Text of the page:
In order to run stored procedures, databases typically perform an analysis before run-time to assess how the stored procedure is processed. For example, the database may compile the stored procedure, examining the structure of the procedure, the individual queries the database tables accessed, in what manner and order the tables are accessed, as well as the various other operations that the database may perform as part of the stored procedure. The database may maintain this information or compiled process locally to increase performance when a request for this stored procedure is received. In this manner, the database does not have to determine this information each time the stored procedure is called. Conceptually, the preparatory work by the database for a stored procedure amounts to compiling the stored procedure for run-time execution.

In accordance with one embodiment of the technology described herein, stored procedures are successfully cached and the results invalidated based on changed data in the database. FIG. 8 depicts one embodiment for caching stored procedures. Application 104 issues a request 402 for a stored procedure 403 maintained at database 120.

Application 104 (e.g., Application A) can issue a call 402 to a stored procedure 403 and pass one or more variable values. Intermediary 108 can intercept the request as previously described for simple queries by wrapping itself around the native database driver 106. Intermediary 108 opens a trace session at the database when it determines the request is for a stored procedure. As understood by those of ordinary skill in the art, trace sessions are typically used and designed for debugging. A tracing process (e.g., 161) can collect various types of information associated with an application, system, or section of code during a period of time during which the trace is open. For example, a tracing facility provided by an application can allow a user of the application to observe files accessed, files modified, new files created, applications called, methods called, and various other types of operations associated with the application. Various facilities provided by databases to track and document operations the database performs during a period of time may commonly be referred to as tracing facilities. An Oracle™ database application provides a facility called “trace.” Other database vendors and types have similar but differently named facilities to perform these processes.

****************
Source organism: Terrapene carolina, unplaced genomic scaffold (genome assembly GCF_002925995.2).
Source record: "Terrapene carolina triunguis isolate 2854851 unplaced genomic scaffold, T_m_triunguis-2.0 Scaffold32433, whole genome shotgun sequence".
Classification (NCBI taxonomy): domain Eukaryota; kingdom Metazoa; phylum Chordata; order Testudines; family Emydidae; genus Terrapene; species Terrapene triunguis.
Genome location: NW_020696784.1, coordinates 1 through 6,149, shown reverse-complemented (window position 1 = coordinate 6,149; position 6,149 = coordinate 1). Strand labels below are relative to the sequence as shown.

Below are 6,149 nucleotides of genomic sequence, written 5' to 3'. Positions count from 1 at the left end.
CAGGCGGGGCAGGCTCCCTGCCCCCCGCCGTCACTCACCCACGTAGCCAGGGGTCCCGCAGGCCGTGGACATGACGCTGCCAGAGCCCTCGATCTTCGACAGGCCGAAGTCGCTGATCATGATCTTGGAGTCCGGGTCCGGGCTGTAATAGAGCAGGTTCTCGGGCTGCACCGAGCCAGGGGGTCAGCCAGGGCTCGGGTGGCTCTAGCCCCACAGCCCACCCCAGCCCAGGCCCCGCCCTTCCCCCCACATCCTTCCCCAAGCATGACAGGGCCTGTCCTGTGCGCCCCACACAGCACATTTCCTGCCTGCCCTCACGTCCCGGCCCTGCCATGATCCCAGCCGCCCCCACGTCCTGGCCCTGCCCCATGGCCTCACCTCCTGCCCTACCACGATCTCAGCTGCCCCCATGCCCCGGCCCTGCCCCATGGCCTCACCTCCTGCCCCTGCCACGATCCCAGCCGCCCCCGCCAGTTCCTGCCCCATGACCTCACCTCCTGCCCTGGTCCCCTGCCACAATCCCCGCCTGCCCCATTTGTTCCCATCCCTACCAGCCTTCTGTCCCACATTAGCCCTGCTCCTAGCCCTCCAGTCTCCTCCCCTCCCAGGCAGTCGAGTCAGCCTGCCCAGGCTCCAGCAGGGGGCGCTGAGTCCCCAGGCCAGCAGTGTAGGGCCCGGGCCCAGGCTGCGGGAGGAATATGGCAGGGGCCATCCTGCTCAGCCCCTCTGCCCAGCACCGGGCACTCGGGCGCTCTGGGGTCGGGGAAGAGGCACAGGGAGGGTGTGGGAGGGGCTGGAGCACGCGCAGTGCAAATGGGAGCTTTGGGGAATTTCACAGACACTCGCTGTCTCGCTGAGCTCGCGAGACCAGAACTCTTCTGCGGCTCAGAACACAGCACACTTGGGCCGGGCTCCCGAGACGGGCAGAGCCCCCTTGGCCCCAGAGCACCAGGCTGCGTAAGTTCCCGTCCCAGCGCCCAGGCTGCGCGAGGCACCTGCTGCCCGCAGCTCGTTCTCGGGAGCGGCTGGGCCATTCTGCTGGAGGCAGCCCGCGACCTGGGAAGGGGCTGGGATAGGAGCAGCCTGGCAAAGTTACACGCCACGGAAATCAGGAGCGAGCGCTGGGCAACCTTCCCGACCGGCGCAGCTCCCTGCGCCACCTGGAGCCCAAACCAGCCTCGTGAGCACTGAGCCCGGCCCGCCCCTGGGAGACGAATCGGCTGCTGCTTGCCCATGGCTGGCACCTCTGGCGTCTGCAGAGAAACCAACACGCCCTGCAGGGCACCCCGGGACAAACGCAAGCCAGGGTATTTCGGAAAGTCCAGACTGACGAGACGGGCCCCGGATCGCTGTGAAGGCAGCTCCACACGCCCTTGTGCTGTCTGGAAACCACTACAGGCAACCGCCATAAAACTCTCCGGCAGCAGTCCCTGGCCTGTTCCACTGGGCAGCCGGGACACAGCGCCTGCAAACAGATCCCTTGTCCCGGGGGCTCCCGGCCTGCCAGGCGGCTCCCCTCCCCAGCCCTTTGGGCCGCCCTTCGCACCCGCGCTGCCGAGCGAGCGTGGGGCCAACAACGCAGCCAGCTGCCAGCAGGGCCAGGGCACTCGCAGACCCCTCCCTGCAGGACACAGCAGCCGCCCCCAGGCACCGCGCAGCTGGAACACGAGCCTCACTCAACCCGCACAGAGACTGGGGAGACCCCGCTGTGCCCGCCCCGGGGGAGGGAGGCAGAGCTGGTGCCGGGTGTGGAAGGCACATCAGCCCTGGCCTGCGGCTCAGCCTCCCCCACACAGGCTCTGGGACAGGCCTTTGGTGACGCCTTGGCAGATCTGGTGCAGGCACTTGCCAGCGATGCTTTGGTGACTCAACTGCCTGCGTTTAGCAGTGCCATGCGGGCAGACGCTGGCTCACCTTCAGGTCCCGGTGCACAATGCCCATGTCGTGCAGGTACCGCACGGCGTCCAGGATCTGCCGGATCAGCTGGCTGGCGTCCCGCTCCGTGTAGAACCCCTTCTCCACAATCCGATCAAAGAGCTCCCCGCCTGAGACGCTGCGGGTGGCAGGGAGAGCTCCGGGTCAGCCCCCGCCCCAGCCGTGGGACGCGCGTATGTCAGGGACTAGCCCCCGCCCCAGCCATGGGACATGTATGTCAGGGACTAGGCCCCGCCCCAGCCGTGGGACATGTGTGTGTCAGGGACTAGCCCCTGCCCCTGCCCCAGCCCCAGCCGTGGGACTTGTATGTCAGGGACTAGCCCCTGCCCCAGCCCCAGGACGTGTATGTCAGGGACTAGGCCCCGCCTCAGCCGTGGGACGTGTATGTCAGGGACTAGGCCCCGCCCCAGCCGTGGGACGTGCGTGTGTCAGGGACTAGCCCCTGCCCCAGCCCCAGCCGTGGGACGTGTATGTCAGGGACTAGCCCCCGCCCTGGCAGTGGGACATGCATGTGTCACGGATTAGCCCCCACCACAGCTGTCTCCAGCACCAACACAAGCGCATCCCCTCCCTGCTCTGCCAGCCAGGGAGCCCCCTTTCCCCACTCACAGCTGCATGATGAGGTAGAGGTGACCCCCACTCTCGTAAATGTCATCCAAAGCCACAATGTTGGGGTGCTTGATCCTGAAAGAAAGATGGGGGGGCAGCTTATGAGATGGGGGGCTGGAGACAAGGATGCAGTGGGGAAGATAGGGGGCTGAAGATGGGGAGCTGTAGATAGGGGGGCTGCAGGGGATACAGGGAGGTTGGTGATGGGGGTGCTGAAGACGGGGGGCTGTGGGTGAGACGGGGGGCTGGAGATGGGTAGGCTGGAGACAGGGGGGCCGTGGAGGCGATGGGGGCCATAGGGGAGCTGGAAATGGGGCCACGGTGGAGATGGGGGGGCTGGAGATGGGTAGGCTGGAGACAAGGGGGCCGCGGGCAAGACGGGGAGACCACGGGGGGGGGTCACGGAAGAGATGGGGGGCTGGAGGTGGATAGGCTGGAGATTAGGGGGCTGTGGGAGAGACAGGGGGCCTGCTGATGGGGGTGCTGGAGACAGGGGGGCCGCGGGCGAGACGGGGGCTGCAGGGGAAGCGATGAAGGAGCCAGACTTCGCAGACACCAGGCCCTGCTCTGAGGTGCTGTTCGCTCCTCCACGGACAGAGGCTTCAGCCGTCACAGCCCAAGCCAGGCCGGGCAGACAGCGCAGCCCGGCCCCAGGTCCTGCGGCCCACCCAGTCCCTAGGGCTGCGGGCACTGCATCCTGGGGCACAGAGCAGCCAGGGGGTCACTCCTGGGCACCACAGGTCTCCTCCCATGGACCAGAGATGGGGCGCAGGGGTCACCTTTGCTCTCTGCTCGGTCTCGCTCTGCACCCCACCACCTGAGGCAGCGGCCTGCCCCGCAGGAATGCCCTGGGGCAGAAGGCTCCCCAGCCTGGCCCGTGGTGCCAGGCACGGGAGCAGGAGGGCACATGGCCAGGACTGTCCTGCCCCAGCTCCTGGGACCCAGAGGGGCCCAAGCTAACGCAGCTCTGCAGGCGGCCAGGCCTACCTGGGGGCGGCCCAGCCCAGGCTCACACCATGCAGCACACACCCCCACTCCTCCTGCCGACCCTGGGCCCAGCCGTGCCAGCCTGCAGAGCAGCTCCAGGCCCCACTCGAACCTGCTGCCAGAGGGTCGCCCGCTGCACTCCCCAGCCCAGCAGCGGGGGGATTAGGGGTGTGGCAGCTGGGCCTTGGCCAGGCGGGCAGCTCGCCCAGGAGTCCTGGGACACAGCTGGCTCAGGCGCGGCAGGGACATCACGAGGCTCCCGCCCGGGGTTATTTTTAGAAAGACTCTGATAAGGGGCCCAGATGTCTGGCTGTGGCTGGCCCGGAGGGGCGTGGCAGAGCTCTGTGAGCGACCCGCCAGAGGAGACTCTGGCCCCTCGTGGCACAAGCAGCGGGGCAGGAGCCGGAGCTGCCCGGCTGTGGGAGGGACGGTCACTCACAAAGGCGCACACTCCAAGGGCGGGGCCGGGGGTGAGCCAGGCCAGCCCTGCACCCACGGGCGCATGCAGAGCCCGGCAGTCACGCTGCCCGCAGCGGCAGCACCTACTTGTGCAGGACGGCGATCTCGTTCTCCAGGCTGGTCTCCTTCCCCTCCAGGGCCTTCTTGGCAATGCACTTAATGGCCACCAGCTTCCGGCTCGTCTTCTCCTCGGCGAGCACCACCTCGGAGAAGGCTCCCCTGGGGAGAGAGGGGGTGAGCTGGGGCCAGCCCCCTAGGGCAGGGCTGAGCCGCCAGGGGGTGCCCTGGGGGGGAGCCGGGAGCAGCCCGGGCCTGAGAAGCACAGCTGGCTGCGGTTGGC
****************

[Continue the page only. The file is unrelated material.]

After opening the trace session with database 120, the intermediary issues the stored procedure call 402 to the database. Database 120 receives call 402 and executes stored procedure 403 by performing the various functions and queries specified by the stored procedure. Database 120 returns the results 406 of the stored procedure to intermediary 108 when it is complete. The results 406 of stored procedure 403 are cached in a results table such as table 204 at the intermediary in the same manner query results are cached. An identification of stored procedure 403, including the literal expressions passed with stored procedure call 402, are maintained along with the results 406 received from the database 120.

When intermediary 108 receives the results, indicating that the stored procedure has been executed, it also closes the trace session with database 120. When the trace session is closed, database 120 generates a results file 409, which in the embodiment of FIG. 8 is stored at local disk 206 in response to write command 408. The database may create and update the trace file while the trace session is opened in other embodiments. Different databases record the results of trace sessions in different ways. Databases may create a trace file containing information about the actions taken while the trace session was opened. Other databases may return information directly to the application opening the trace session. The technology described herein is not limited to any particular type of database or native facility, and it is anticipated that the particular facility used may vary according to the requirements of a particular implementation.